In my previous article, we used a server proxy between Amazon Web Services (AWS) S3 and a web front-end to upload files. This time, we will do it serverlessly, without needing to proxy the upload requests through a server. For this, we will use AWS Lambda and AWS S3 presigned URLs.

Presigned URLs grant direct public access to private S3 objects, for a limited time, secured by the Identity and Access Management (IAM) permissions of the user that generates the URL. We will use an AWS Lambda function to generate S3 presigned URLs, fronted by an AWS API Gateway.


The diagram below illustrates the following flows for uploading a file via an S3 presigned URL:

  1. Get the S3 presigned URL.
  2. Upload the file to S3 via a presigned URL.


S3 presigned URL 1



Generating S3 presigned URLs

To implement the Lambda function that generates presigned URLs, we chose the latest version of Node.js runtime (v20) and AWS JS SDK v3. Here is the function’s code:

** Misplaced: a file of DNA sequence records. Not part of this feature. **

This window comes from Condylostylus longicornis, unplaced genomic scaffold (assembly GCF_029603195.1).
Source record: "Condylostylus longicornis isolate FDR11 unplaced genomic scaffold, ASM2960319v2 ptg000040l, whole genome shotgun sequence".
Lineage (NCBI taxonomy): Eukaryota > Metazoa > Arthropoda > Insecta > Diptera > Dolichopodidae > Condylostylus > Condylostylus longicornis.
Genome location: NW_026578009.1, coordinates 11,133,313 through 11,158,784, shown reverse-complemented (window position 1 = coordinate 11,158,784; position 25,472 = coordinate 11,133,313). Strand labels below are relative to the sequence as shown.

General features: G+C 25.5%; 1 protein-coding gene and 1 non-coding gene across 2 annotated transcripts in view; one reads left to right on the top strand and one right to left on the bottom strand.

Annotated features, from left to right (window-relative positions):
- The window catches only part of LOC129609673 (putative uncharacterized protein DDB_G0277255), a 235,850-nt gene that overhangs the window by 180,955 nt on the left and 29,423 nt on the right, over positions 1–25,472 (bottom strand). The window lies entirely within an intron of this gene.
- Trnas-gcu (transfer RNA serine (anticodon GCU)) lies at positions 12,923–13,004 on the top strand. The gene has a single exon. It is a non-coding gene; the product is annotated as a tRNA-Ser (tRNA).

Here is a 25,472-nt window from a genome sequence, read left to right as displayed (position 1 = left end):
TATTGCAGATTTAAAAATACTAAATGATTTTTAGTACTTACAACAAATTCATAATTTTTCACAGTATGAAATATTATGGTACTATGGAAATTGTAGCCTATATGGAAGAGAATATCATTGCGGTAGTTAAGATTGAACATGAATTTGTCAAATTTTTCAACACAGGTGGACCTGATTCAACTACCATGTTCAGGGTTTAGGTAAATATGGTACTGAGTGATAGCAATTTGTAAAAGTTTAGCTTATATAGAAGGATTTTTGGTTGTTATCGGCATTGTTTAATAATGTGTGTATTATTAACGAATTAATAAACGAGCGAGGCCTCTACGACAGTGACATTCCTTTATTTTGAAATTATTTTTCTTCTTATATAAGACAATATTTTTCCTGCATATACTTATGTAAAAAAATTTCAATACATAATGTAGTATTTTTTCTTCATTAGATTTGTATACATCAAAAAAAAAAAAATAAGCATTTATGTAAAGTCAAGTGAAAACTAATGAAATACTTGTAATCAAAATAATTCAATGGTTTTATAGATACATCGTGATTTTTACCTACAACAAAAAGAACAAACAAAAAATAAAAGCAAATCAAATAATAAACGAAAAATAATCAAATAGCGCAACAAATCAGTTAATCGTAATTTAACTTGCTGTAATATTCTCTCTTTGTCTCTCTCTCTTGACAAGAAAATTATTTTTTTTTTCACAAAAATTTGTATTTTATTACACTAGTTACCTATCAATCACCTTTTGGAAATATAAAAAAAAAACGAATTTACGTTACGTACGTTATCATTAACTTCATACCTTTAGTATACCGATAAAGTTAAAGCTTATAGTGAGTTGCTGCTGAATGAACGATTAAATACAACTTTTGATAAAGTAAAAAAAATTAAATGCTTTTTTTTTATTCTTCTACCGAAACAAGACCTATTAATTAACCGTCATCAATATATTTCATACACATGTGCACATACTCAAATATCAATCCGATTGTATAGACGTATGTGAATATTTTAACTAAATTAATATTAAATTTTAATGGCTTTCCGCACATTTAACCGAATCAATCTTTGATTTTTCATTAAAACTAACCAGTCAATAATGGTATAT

import * as AWS from "@aws-sdk/client-s3";
import { PutObjectCommand, S3Client } from "@aws-sdk/client-s3";
import { getSignedUrl } from "@aws-sdk/s3-request-presigner";

const s3Configuration = {
    region: process.env.AWS_REGION_NAME,
const client = new S3Client(s3Configuration);

export const handler = async (event, context) => {
  const key = event.queryStringParameters.key
  const command = new PutObjectCommand({ Bucket: process.env.BUCKET_NAME, Key: key });
  const uploadURL = await getSignedUrl(client, command, { expiresIn: process.env.URL_EXPIRATION_SECONDS });
  return {
    "statusCode": 200,
    "isBase64Encoded": false,
    "headers": {
      "Access-Control-Allow-Origin": "*"
    "body": JSON.stringify({
      "uploadURL": uploadURL,
        "key": key

The code implementation instantiates an S3Client object by specifying the region of the S3 bucket to where we want to upload objects. If a region is not specified, the SDK will try to, respectively, pick it up from the Lambda function’s execution environment (AWS_REGION) or shared configuration files.